Given that Judge Theodor Meron has announced the Appeal hearing for this coming European Spring it is to be expected that the Appeals Chamber will soon be delivering its decision as to whether to admit, or not, the new evidence propsed by Gotovina’s defence team. This includes the brief authored by the 12 experts.

Should the ICTY Appeals Chamber decide to accept the new evidence then the coming weeks are promising to unfold with, to many known and felt, but yet unseen and unspoken of aspects of the Croatian Operation Storm that not only positively and deservedly affect Croatia, its past and its future, but also those of all combat and military fields of the world. The standards, the benchmarks of military operations are at stake here, or better said – their justice and justification.

Gotovina’s defence suggests that all new evidence has the capacity of proving that Gotovina has no place among convicted participants of the so-called joint criminal enterprises.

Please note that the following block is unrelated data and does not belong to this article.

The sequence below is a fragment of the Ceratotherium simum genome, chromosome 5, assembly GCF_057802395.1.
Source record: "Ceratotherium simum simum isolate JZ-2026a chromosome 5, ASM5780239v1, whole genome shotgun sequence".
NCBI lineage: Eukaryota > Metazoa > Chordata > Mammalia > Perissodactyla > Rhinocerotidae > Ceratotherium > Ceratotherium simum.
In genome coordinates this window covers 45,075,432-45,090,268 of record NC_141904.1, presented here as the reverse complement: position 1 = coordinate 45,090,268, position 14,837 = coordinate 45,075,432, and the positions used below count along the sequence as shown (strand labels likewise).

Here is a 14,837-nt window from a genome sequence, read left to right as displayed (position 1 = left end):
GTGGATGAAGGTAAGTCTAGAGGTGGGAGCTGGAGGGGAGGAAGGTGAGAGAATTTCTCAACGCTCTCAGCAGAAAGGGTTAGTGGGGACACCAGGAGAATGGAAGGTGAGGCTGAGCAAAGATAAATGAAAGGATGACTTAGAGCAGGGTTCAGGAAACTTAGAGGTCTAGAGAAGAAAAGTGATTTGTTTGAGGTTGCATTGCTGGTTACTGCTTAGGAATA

Should the court decide not to accept the new evidence, then the corridors of the world’s knowledge, expertise and military engagement will be filled with dignitaries scratching their heads in rather harrowing questions about what is right and what is not in the application of International Humanitarian Law and the Geneva Convention, when it comes to the battlefields of lawful and righteous pursuits. The ICTY prosecutor says that the Croatian army (Gotovina) issued orders to strike against towns (e.g. Knin), in the liberating Operation Storm. But, what other language do commanders use at times of war? Wren’t there orders to strike against Baghdad, Tripoli, Kabul … and in WWII against Pearl Harbour, Berlin, Hiroshima …

In the case of Gotovina the ICTY Trial Chamber had found that 96% of shelling fell upon lawful military targets. That, in anyone’s book, should say a great deal about the standards and care taken in “Gotovina’s” battlefields. Ina Vukic, Prof.(Zgb); B.A., M.A.Ps. (Syd)